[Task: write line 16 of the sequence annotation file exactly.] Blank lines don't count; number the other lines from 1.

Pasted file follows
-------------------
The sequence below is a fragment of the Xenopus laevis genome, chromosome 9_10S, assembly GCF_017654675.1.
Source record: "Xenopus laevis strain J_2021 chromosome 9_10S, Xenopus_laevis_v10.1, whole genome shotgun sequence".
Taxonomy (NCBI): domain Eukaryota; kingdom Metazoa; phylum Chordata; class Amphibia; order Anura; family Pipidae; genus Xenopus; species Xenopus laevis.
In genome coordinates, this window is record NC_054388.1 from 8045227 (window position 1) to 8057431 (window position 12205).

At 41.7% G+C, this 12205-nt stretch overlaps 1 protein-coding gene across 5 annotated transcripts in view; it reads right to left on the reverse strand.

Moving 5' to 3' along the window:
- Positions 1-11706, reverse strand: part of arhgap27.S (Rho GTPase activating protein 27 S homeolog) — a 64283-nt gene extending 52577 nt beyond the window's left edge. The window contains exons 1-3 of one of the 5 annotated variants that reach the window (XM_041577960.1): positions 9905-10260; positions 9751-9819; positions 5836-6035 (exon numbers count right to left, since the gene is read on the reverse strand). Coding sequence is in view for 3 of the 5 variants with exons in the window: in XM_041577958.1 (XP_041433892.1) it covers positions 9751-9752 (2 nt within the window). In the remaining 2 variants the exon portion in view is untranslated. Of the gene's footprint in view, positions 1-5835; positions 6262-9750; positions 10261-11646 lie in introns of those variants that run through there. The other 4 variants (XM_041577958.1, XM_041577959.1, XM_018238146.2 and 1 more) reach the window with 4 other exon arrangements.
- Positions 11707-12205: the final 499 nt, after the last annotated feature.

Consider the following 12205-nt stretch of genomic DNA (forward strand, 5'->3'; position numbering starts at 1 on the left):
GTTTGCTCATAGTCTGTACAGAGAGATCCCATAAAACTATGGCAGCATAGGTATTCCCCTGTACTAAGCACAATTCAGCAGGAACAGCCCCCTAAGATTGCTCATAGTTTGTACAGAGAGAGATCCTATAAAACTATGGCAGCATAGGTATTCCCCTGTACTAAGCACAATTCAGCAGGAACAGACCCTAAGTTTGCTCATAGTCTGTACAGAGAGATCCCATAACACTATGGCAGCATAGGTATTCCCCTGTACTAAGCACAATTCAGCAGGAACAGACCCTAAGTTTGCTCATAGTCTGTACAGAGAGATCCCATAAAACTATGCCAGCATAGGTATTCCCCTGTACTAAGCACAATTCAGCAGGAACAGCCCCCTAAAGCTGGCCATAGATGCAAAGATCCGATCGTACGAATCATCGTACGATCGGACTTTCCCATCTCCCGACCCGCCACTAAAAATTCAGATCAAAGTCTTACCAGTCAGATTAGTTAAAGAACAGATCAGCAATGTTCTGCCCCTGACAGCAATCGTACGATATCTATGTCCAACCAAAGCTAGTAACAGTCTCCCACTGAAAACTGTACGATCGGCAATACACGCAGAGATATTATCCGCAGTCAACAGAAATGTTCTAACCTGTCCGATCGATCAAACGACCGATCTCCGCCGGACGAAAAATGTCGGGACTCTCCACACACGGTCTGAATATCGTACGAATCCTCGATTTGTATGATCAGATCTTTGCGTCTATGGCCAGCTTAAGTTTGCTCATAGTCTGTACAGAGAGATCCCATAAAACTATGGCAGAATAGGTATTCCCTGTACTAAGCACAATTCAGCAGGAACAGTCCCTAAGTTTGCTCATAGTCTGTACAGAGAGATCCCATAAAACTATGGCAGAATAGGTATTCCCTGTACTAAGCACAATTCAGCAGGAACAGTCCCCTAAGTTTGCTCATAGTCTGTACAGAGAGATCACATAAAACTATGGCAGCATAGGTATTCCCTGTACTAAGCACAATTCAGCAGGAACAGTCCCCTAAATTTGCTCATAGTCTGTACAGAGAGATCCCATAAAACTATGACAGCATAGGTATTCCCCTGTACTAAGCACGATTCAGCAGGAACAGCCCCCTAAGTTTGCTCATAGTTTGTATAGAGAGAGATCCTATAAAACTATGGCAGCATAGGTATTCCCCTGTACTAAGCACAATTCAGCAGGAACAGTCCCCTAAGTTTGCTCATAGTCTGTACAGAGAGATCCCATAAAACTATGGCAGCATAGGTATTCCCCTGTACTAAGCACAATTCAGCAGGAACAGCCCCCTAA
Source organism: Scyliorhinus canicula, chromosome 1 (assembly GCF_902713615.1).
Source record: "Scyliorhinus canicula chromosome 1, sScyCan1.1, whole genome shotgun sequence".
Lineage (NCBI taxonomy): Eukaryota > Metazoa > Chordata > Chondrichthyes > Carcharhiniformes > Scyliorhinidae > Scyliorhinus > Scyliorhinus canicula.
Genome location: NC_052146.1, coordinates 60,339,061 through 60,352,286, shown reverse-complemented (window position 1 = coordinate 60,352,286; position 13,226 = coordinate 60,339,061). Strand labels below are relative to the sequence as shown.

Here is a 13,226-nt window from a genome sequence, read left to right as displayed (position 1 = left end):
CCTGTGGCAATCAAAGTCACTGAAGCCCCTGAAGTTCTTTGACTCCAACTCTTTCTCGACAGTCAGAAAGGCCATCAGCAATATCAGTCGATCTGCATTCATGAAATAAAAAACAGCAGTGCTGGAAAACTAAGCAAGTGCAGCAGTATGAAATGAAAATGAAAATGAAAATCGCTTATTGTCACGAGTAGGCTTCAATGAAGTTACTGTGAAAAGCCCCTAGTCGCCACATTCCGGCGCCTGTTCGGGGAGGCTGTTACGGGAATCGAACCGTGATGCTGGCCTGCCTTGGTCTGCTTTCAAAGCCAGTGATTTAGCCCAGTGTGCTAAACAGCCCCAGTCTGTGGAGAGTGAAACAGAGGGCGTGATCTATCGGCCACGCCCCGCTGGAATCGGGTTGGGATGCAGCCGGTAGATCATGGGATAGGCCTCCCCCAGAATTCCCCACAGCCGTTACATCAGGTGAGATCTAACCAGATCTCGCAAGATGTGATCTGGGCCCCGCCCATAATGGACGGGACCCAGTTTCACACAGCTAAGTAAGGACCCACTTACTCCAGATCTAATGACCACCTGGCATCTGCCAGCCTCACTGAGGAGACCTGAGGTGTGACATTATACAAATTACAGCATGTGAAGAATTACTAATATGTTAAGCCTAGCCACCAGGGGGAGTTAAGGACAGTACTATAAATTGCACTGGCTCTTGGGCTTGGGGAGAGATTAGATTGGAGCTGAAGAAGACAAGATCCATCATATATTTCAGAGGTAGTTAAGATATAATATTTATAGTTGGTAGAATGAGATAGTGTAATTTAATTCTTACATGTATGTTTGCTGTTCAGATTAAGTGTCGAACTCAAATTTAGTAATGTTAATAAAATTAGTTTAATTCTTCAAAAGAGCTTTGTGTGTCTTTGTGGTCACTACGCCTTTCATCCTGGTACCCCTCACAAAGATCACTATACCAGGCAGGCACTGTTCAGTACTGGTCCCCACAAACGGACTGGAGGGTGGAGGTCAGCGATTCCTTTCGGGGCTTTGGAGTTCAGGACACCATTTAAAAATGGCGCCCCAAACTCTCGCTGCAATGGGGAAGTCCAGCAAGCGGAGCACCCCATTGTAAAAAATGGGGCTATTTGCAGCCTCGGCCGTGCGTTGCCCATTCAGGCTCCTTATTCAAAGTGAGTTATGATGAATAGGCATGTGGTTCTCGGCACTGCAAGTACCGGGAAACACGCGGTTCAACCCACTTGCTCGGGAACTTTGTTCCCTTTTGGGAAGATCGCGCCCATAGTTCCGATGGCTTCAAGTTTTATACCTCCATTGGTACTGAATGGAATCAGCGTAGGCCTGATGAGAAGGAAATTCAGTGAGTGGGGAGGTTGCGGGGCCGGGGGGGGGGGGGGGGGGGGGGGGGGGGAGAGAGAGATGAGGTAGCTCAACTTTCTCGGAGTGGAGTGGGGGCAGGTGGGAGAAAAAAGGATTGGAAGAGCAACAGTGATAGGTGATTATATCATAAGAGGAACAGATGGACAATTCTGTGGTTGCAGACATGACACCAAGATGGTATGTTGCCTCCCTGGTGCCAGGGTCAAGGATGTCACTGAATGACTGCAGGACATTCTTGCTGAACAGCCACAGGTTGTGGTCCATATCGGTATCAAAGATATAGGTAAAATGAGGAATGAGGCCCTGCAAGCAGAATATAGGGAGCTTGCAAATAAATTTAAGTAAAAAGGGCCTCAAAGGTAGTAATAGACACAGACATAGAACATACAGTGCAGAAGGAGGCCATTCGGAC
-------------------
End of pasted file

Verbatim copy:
CCTGTGGCAATCAAAGTCACTGAAGCCCCTGAAGTTCTTTGACTCCAACTCTTTCTCGACAGTCAGAAAGGCCATCAGCAATATCAGTCGATCTGCATTCATGAAATAAAAAACAGCAGTGCTGGAAAACTAAGCAAGTGCAGCAGTATGAAATGAAAATGAAAATGAAAATCGCTTATTGTCACGAGTAGGCTTCAATGAAGTTACTGTGAAAAGCCCCTAGTCGCCACATTCCGGCGCCTGTTCGGGGAGGCTGTTACGGGAATCGAACCGTGATGCTGGCCTGCCTTGGTCTGCTTTCAAAGCCAGTGATTTAGCCCAGTGTGCTAAACAGCCCCAGTCTGTGGAGAGTGAAACAGAGGGCGTGATCTATCGGCCACGCCCCGCTGGAATCGGGTTGGGATGCAGCCGGTAGATCATGGGATAGGCCTCCCCCAGAATTCCCCACAGCCGTTACATCAGGTGAGATCTAACCAGATCTCGCAAGATGTGATCTGGGCCCCGCCCATAATGGACGGGACCCAGTTTCACACAGCTAAGTAAGGACCCACTTACTCCAGATCTAATGACCACCTGGCATCTGCCAGCCTCACTGAGGAGACCTGAGGTGTGACATTATACAAATTACAGCATGTGAAGAATTACTAATATGTTAAGCCTAGCCACCAGGGGGAGTTAAGGACAGTACTATAAATTGCACTGGCTCTTGGGCTTGGGGAGAGATTAGATTGGAGCTGAAGAAGACAAGATCCATCATATATTTCAGAGGTAGTTAAGATATAATATTTATAGTTGGTAGAATGAGATAGTGTAATTTAATTCTTACATGTATGTTTGCTGTTCAGATTAAGTGTCGAACTCAAATTTAGTAATGTTAATAAAATTAGTTTAATTCTTCAAAAGAGCTTTGTGTGTCTTTGTGGTCACTACGCCTTTCATCCTGGTACCCCTCACAAAGATCACTATACCAGGCAGGCACTGTTCAGTACTGGTCCCCACAAACGGACTGGAGGGTGGAGGTCAGCGATTCCTTTCGGGGCTTTGGAGTTCAGGACACCATTTAAAAATGGCGCCCCAAACTCTCGCTGCAATGGGGAAGTCCAGCAAGCGGAGCACCCCATTGTAAAAAATGGGGCTATTTGCAGCCTCGGCCGTGCGTTGCCCATTCAGGCTCCTTATTCAAAGTGAGTTATGATGAATAGGCATGTGGTTCTCGGCACTGCAAGTACCGGGAAACACGCGGTTCAACCCACTTGCTCGGGAACTTTGTTCCCTTTTGGGAAGATCGCGCCCATAGTTCCGATGGCTTCAAGTTTTATACCTCCATTGGTACTGAATGGAATCAGCGTAGGCCTGATGAGAAGGAAATTCAGTGAGTGGGGAGGTTGCGGGGCCGGGGGGGGGGGGGGGGGGGGGGGGGGGGAGAGAGAGATGAGGTAGCTCAACTTTCTCGGAGTGGAGTGGGGGCAGGTGGGAGAAAAAAGGATTGGAAGAGCAACAGTGATAGGTGATTATATCATAAGAGGAACAGATGGACAATTCTGTGGTTGCAGACATGACACCAAGATGGTATGTTGCCTCCCTGGTGCCAGGGTCAAGGATGTCACTGAATGACTGCAGGACATTCTTGCTGAACAGCCACAGGTTGTGGTCCATATCGGTATCAAAGATATAGGTAAAATGAGGAATGAGGCCCTGCAAGCAGAATATAGGGAGCTTGCAAATAAATTTAAGTAAAAAGGGCCTCAAAGGTAGTAATAGACACAGACATAGAACATACAGTGCAGAAGGAGGCCATTCGGAC